Thursday, May 29, 2014

Mass shooters: look at their eyes


In many of these deranged killers I see a couple of peculiar things. Their eyes are wrong and their cheeks are wrong, in ways that produce a creepy effect.


Mass shooters get tons of press. It is because they have now become the poster boys for leftist gun control. We had mass shootings in the past but the news coverage had a different character. Now the coverage always includes many calls for political interventions, mainly for further gun laws restricting everyone, and thus lasts longer than it would if it were merely a matter of some people getting murdered in, say, Chicago's streetz or some other drug fueled free fire zone.

But the media circus does have a useful side effect. We see the killers' faces repeatedly. As a result of seeing so much of them, I have noticed something distinctly odd about those faces. There is a similarity of facial expressions. I think that is useful to remark on, for an explanation of it may further our understanding of such crimes.

In many of these deranged killers I see a couple of peculiar things. Their eyes are wrong and their cheeks are wrong, in ways that produce a creepy effect.

The eyes are glassy and indifferent, emotionally detached, soulless, cold, uncaring, reminding of the glass eyes of a doll, or of the open eyes of a dead animal.

The cheeks are held stiffly and rigidly in a straight face or, sometimes, in a smile that is somehow unnatural. Whatever is causing the peculiarity of expression, it's not normal. Eyes should be responsive to surroundings, cheeks flexible to express a variety of emotions.

I am not sure what I am seeing here, but I have some conjectures. For the moment, why don't you take a look and see what you think?







As to an explanation, there are several I would inquire into. Is there some dangerously psychotropic drug that produces this effect? Is it a manifestation of some sort of neurological problem? Is it a reflection of a particular kind of disturbed psychological state, or even the touch of the demonic? Any of those might account for it. I am for the present at a loss about it, but it does bear looking into. Understanding a common element in these crimes, beyond those we have already figured out, would be helpful in figuring out how to prevent the shootings.

It may be my background or my bias, but I see life's spiritual dimension as ever present in human decisions and actions, even in works of the most depraved kind. I get a creepy feeling from these faces because I sense that something has gone terribly wrong in the empathy that, at least minimally, should connect one person with all others.

If you have an idea about this, please respond in the comments section or tweet to https://twitter.com/kendalblack .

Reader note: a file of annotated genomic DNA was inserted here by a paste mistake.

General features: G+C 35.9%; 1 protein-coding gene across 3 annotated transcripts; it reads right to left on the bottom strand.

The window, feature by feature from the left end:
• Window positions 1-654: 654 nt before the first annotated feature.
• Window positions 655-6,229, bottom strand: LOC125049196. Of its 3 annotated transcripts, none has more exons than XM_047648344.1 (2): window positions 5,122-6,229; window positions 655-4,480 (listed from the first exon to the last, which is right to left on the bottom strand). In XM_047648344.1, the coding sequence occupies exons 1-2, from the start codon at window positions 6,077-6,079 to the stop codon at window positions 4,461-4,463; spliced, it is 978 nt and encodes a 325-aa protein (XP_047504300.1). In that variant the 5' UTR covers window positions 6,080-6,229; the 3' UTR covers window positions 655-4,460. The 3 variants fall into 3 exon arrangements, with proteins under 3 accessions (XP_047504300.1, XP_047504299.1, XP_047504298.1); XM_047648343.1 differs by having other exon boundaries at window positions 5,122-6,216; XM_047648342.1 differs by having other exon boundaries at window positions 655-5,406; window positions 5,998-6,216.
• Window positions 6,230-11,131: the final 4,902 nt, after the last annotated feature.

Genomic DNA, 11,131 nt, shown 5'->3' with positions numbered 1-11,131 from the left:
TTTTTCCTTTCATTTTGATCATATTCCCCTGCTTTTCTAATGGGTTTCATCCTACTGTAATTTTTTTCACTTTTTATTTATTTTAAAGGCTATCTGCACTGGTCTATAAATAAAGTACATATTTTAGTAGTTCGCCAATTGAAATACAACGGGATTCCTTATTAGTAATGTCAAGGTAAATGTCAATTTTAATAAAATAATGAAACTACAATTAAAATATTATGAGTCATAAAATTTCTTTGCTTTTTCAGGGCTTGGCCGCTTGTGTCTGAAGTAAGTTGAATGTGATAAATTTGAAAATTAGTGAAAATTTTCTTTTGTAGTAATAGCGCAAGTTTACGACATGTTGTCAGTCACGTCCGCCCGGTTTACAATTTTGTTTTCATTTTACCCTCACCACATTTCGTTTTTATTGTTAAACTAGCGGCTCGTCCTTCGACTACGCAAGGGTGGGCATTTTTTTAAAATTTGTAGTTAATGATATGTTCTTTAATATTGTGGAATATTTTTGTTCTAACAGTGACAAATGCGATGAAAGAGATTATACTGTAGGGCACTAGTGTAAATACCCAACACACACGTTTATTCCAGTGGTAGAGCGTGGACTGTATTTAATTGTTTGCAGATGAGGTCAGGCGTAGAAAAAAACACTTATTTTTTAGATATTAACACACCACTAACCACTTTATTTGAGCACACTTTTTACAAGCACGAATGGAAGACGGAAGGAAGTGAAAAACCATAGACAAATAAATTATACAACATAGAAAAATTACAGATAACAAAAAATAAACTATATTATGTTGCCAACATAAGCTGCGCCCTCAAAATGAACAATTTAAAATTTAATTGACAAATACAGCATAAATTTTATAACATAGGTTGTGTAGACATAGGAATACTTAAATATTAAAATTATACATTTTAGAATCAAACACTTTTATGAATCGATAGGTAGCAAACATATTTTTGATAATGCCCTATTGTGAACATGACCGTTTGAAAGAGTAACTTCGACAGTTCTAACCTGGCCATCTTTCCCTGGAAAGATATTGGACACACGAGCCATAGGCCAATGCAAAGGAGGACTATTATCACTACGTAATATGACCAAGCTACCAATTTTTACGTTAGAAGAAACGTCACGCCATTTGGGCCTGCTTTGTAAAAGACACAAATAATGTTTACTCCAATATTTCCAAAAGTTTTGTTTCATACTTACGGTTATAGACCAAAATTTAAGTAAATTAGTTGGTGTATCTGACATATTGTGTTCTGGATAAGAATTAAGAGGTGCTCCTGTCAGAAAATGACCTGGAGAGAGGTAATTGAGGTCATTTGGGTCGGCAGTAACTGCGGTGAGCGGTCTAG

Sunday, May 11, 2014

Ballistical correctness


I chicken wing. I cup & saucer. And I have been doing those things for a long time. For those but lately arrived in the shooting sports, those terms refer to small details in the way you hold a rifle and a pistol. They used to be right and proper things to do, but now they are supposedly passé. To hear some Internet commandos tell it, doing these things is gravely in error and a sure sign one is dull. Holding your guns in these ways is now out of fashion, if you please, and those of the high speed, low drag contingent on teh interwebz want you to know it.

Who asked them? If you are doing something that works for you, I suggest you keep on doing it. There are several advantages to these techniques. Thrusting your right elbow straight out when shooting a rifle, or even angling your elbow up a little from horizontal, creates a pocket in the shoulder joint to hold the rifle's butt securely in place. It also helps in controlling recoil. The recoil control aspect does not matter if you are shooting a .223, but not everyone shoots those.

The cup & saucer grip is a technique developed for the double action revolver. It does a fine job of keeping the thumb and fingers of your support hand out of the way of the long, double action trigger stroke and the moving hammer. People who have not learned how to do it claim that the firing hand will jump out of the support hand when you shoot, but that is easily avoided, with most calibers, by exerting a bit of downward pressure with the firing hand onto the support hand's palm--isometrics, you know.




How to chicken wing a rifle

How to cup & saucer a pistol


People love to feel superior and tell other people what they are doing wrong, a human trait as reliable as it is deplorable. What I would like to point out, for the benefit of interweb commandos, is that these old and supposedly passé techniques work as well as they ever did, which is rather well, thank you very much.